Universiteit Leiden

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NSE 2019: Leiden students slightly happier

Leiden students are slightly happier with their study programmes than past year, according to the 2019 National Student Survey. The figures are still below the national average.

No fewer than 10,354 Leiden students  - 1,048 more than last year – completed the 2019 National Student Survey (NSE) 2019. Students at Dutch universities filled in an online questionnaire to indicate their level of satisfaction with different aspects of the teaching at their university. Although the Leiden response was two per cent higher, the national response was slightly lower than in previous years. The data are of sufficient quality to be used, as long as we remain aware that the CBS and we ourselves are not sure how representative the response is in relation to the whole student population.

Higher ratings compared to 2018

There are many areas in which the findings of the NSE are positive. Leiden students gave their overall studies a score of 4.01 on a 5-point scale. The scores for all 178 topics are between 3.15 and 4.02. This shows that Leiden students are on average relatively happy with their studies on all the points surveyed.  And not only that, students gave higher assessments than last year on almost all the different topics. The biggest increases compared to 2018 are ‘preparing for a professional career’, ‘information provision’, ‘quality assurance’ and ‘internationalisation’.  These are themes that have received more attention at Leiden University over the past few years, in the form of the Vision on Teaching and Learning, improvements to the quality assurance system and how information is provided to students.

Group size gets top score

Leiden students are particularly satisfied with the size of the classes, especially for tutorials, but also for lectures. They are also happy with the internships they have taken, more or less as happy as students at other institutions. If we zoom in on the 79 sub-topics about which students were asked, the specialist knowledge of lecturers scored highest, while the lowest score went to the opportunities for combining learning with working.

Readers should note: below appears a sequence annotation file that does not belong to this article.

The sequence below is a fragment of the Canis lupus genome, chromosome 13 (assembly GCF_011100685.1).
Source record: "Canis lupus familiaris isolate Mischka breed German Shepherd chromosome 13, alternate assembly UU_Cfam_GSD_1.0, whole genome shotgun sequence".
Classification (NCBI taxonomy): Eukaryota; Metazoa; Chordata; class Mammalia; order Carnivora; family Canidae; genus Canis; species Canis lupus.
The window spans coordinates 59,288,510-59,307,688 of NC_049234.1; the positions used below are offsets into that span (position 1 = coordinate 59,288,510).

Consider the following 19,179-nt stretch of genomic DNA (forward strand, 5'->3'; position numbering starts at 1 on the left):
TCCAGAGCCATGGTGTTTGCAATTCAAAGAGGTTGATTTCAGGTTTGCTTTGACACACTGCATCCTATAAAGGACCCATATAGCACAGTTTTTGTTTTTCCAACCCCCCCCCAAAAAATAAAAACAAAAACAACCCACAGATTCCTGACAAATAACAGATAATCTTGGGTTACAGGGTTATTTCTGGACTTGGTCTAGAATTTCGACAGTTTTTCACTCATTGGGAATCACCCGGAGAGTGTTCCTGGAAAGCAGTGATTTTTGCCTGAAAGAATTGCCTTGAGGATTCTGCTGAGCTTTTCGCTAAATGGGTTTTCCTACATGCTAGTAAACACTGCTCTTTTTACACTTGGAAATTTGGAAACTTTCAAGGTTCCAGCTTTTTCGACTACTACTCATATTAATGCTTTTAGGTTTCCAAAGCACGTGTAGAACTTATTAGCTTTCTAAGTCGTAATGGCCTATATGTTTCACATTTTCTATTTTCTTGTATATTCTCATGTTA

Many scores below the national average

Although the respondents did not indicate they were less happy than previously with any topic at all, Leiden students are generally less satisfied than students elsewhere: the Leiden scores are almost all below the national average. One exception is the students’ satisfaction with their lecturers, both nationally and within our university this theme scored an average of 3.84. Our university has had lower scores than the national average for several years; this is a signal that we take very seriously.

What are we going to do with these results?

In the coming period, the results will be further divided by programme (if the response is enough for that) and shared with the faculties and departments. The findings will then be analysed in more detail, and follow-up activities will be determined. The faculty management, quality assurance staff and heads of programmes will be closely involved in this, and the programme committees will also play an important role. In addition, in cooperation with communication staff, efforts will be made to provide better feedback to students and staff about what has emerged from the NSE, how positive points have been strengthened and, of course, how points for improvement will be tackled. We will be taking into account not only the NSE but also other quality assurance instruments such as programme evaluations and signals from staff and student participation bodies.


There was some excitement surrounding whether the results of the survey would actually become available. As a result of a combination of technical problems with the administrators of the NSE and the fact that students had to fill in their study programme and background information themselves (due to the new privacy rules), the completing of the survey did not work as it should for everyone. To ensure the reliability of the survey findings, a major repair was carried out to link the responses to the programme in which students are enrolled. Statics Netherlands (CBS) examined whether this action had the desired effect, and, fortunately, it did: the data are fit for use and can be published. However, the CBS also advised that users should remain alert to the fact that the response on which the findings are based and how representative the findings are have not been verified. 

Want to know more? Take a look at all the theme scores for Leiden University in the appendix to this article and see how the different programmes were assessed via the NSE Dashboard!

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